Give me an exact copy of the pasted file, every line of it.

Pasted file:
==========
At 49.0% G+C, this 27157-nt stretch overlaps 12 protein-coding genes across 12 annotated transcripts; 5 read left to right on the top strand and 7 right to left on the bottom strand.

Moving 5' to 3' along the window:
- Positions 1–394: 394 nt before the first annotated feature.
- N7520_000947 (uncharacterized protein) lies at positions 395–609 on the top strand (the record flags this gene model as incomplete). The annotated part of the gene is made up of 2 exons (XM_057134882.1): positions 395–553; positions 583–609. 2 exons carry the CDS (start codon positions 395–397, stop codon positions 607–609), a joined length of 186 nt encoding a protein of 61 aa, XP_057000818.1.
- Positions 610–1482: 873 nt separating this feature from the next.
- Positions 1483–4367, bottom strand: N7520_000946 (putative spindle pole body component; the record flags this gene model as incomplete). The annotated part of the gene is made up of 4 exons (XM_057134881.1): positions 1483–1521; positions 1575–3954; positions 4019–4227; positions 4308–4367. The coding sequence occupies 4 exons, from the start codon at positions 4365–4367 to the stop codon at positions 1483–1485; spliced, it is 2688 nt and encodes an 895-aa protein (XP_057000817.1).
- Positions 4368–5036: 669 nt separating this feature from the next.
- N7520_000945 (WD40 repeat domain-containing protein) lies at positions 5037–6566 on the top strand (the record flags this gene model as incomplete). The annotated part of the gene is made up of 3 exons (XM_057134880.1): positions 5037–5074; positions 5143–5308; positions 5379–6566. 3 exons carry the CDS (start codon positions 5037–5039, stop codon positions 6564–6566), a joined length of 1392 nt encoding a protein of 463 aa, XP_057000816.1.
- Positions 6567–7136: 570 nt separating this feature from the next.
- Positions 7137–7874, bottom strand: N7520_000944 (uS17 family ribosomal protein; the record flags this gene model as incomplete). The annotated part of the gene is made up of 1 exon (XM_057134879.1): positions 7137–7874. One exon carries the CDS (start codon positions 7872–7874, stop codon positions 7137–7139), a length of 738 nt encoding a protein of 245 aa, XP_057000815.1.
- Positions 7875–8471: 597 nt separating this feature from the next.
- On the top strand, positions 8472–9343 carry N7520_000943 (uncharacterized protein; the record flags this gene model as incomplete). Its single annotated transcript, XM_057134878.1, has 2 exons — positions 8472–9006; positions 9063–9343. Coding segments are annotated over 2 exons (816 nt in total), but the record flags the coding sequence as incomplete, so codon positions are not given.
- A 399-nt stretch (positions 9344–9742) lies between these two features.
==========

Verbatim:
At 49.0% G+C, this 27157-nt stretch overlaps 12 protein-coding genes across 12 annotated transcripts; 5 read left to right on the top strand and 7 right to left on the bottom strand.

Moving 5' to 3' along the window:
- Positions 1–394: 394 nt before the first annotated feature.
- N7520_000947 (uncharacterized protein) lies at positions 395–609 on the top strand (the record flags this gene model as incomplete). The annotated part of the gene is made up of 2 exons (XM_057134882.1): positions 395–553; positions 583–609. 2 exons carry the CDS (start codon positions 395–397, stop codon positions 607–609), a joined length of 186 nt encoding a protein of 61 aa, XP_057000818.1.
- Positions 610–1482: 873 nt separating this feature from the next.
- Positions 1483–4367, bottom strand: N7520_000946 (putative spindle pole body component; the record flags this gene model as incomplete). The annotated part of the gene is made up of 4 exons (XM_057134881.1): positions 1483–1521; positions 1575–3954; positions 4019–4227; positions 4308–4367. The coding sequence occupies 4 exons, from the start codon at positions 4365–4367 to the stop codon at positions 1483–1485; spliced, it is 2688 nt and encodes an 895-aa protein (XP_057000817.1).
- Positions 4368–5036: 669 nt separating this feature from the next.
- N7520_000945 (WD40 repeat domain-containing protein) lies at positions 5037–6566 on the top strand (the record flags this gene model as incomplete). The annotated part of the gene is made up of 3 exons (XM_057134880.1): positions 5037–5074; positions 5143–5308; positions 5379–6566. 3 exons carry the CDS (start codon positions 5037–5039, stop codon positions 6564–6566), a joined length of 1392 nt encoding a protein of 463 aa, XP_057000816.1.
- Positions 6567–7136: 570 nt separating this feature from the next.
- Positions 7137–7874, bottom strand: N7520_000944 (uS17 family ribosomal protein; the record flags this gene model as incomplete). The annotated part of the gene is made up of 1 exon (XM_057134879.1): positions 7137–7874. One exon carries the CDS (start codon positions 7872–7874, stop codon positions 7137–7139), a length of 738 nt encoding a protein of 245 aa, XP_057000815.1.
- Positions 7875–8471: 597 nt separating this feature from the next.
- On the top strand, positions 8472–9343 carry N7520_000943 (uncharacterized protein; the record flags this gene model as incomplete). Its single annotated transcript, XM_057134878.1, has 2 exons — positions 8472–9006; positions 9063–9343. Coding segments are annotated over 2 exons (816 nt in total), but the record flags the coding sequence as incomplete, so codon positions are not given.
- A 399-nt stretch (positions 9344–9742) lies between these two features.